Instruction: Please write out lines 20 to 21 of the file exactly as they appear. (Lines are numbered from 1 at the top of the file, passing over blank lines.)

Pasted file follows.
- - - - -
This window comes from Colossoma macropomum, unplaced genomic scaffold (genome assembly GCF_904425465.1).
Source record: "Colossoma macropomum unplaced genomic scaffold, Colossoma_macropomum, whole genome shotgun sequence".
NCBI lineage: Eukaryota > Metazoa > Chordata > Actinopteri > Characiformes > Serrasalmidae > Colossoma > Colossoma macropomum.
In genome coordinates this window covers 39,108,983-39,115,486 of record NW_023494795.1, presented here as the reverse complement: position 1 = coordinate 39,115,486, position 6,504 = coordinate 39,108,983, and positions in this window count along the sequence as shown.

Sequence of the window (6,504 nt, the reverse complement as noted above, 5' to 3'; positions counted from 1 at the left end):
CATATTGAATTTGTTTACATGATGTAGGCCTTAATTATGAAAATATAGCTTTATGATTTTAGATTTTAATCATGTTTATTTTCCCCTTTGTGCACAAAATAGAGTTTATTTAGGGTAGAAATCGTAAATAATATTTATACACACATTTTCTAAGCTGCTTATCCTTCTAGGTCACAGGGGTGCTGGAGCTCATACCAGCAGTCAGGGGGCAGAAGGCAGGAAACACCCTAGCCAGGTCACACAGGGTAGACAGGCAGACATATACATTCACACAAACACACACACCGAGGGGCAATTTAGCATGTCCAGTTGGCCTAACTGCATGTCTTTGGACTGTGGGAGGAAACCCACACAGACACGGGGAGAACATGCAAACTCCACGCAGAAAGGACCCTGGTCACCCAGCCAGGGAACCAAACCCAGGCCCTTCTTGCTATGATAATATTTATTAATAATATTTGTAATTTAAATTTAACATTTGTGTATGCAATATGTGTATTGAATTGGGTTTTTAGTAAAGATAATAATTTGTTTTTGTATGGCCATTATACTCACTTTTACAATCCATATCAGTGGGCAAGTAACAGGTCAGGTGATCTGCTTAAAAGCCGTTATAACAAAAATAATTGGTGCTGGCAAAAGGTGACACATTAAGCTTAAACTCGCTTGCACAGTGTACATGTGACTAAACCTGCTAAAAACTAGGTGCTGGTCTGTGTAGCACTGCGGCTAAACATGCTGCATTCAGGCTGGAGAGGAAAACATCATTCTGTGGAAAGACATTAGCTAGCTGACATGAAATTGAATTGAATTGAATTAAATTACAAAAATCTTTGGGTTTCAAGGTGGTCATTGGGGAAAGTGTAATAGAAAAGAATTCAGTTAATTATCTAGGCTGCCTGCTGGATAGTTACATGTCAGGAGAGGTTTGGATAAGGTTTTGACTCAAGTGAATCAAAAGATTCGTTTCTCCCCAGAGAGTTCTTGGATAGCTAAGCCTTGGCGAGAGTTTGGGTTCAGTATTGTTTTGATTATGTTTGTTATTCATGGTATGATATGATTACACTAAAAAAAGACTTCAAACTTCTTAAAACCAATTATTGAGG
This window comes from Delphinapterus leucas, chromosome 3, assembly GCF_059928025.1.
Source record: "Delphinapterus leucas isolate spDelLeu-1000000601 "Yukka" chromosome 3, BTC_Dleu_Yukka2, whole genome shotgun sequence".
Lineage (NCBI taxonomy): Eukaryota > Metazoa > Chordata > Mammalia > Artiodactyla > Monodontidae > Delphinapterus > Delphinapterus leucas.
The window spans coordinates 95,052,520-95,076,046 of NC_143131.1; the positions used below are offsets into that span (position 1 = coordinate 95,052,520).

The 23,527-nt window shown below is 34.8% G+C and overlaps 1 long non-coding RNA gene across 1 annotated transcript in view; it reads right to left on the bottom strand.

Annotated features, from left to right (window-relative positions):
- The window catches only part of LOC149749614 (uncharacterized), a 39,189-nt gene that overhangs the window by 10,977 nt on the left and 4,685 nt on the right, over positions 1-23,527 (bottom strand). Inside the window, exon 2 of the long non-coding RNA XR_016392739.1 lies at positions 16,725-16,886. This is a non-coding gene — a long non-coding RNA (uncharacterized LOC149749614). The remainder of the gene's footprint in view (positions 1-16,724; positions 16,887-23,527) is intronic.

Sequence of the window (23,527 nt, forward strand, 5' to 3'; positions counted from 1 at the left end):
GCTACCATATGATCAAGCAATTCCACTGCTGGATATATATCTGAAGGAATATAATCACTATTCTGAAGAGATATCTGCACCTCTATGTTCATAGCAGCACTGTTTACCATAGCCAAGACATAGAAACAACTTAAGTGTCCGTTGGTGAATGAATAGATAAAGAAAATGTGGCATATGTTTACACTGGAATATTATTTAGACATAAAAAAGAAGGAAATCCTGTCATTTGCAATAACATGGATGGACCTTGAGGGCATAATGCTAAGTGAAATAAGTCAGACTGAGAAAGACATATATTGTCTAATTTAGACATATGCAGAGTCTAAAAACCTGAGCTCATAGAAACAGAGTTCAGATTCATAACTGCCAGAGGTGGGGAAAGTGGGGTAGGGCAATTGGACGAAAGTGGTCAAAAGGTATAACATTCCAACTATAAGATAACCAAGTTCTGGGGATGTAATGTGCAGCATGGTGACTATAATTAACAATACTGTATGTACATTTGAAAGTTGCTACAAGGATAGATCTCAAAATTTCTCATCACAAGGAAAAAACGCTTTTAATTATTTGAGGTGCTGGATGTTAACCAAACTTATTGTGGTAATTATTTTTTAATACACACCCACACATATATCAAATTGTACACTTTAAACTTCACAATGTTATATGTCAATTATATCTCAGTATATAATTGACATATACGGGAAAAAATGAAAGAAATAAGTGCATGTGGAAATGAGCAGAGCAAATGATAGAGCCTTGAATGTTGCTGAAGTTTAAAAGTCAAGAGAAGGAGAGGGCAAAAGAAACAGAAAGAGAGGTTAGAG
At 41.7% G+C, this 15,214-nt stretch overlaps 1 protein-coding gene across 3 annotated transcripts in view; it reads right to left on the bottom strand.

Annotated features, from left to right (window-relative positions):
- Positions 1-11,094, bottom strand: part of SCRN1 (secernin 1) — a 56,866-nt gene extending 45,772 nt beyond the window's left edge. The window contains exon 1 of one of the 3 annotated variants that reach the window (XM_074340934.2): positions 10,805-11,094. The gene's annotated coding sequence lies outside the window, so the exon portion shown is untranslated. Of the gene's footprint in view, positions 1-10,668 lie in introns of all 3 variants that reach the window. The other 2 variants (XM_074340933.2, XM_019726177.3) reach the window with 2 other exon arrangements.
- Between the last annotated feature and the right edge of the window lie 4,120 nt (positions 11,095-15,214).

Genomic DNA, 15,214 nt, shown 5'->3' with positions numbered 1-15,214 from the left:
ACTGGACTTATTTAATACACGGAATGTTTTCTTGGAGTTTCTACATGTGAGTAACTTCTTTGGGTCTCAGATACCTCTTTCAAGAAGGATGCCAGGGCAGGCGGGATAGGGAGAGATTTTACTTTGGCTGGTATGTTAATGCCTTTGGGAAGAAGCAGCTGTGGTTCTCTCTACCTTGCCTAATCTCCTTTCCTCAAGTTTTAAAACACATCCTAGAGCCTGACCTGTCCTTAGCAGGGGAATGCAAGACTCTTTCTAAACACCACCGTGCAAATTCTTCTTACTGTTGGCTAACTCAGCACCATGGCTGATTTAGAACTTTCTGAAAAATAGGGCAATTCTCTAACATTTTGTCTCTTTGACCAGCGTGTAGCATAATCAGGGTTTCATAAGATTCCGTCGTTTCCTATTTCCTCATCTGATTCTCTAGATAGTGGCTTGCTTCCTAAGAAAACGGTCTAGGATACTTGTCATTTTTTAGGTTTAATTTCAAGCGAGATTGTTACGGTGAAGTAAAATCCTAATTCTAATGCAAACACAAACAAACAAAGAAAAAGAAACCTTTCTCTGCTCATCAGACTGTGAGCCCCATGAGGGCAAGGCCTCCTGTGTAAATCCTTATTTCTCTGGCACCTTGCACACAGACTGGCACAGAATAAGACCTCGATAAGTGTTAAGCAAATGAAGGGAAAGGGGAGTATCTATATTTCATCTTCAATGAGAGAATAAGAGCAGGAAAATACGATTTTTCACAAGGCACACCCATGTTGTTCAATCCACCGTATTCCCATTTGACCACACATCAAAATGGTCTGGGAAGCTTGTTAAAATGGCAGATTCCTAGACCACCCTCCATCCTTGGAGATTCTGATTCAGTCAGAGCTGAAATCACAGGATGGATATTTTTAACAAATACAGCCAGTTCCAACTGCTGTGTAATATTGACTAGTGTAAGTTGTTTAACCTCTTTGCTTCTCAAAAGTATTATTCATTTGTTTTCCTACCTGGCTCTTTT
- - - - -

Genomic DNA, 15,214 nt, shown 5'->3' with positions numbered 1-15,214 from the left:
ACTGGACTTATTTAATACACGGAATGTTTTCTTGGAGTTTCTACATGTGAGTAACTTCTTTGGGTCTCAGATACCTCTTTCAAGAAGGATGCCAGGGCAGGCGGGATAGGGAGAGATTTTACTTTGGCTGGTATGTTAATGCCTTTGGGAAGAAGCAGCTGTGGTTCTCTCTACCTTGCCTAATCTCCTTTCCTCAAGTTTTAAAACACATCCTAGAGCCTGACCTGTCCTTAGCAGGGGAATGCAAGACTCTTTCTAAACACCACCGTGCAAATTCTTCTTACTGTTGGCTAACTCAGCACCATGGCTGATTTAGAACTTTCTGAAAAATAGGGCAATTCTCTAACATTTTGTCTCTTTGACCAGCGTGTAGCATAATCAGGGTTTCATAAGATTCCGTCGTTTCCTATTTCCTCATCTGATTCTCTAGATAGTGGCTTGCTTCCTAAGAAAACGGTCTAGGATACTTGTCATTTTTTAGGTTTAATTTCAAGCGAGATTGTTACGGTGAAGTAAAATCCTAATTCTAATGCAAACACAAACAAACAAAGAAAAAGAAACCTTTCTCTGCTCATCAGACTGTGAGCCCCATGAGGGCAAGGCCTCCTGTGTAAATCCTTATTTCTCTGGCACCTTGCACACAGACTGGCACAGAATAAGACCTCGATAAGTGTTAAGCAAATGAAGGGAAAGGGGAGTATCTATATTTCATCTTCAATGAGAGAATAAGAGCAGGAAAATACGATTTTTCACAAGGCACACCCATGTTGTTCAATCCACCGTATTCCCATTTGACCACACATCAAAATGGTCTGGGAAGCTTGTTAAAATGGCAGATTCCTAGACCACCCTCCATCCTTGGAGATTCTGATTCAGTCAGAGCTGAAATCACAGGATGGATATTTTTAACAAATACAGCCAGTTCCAACTGCTGTGTAATATTGACTAGTGTAAGTTGTTTAACCTCTTTGCTTCTCAAAAGTATTATTCATTTGTTTTCCTACCTGGCTCTTTT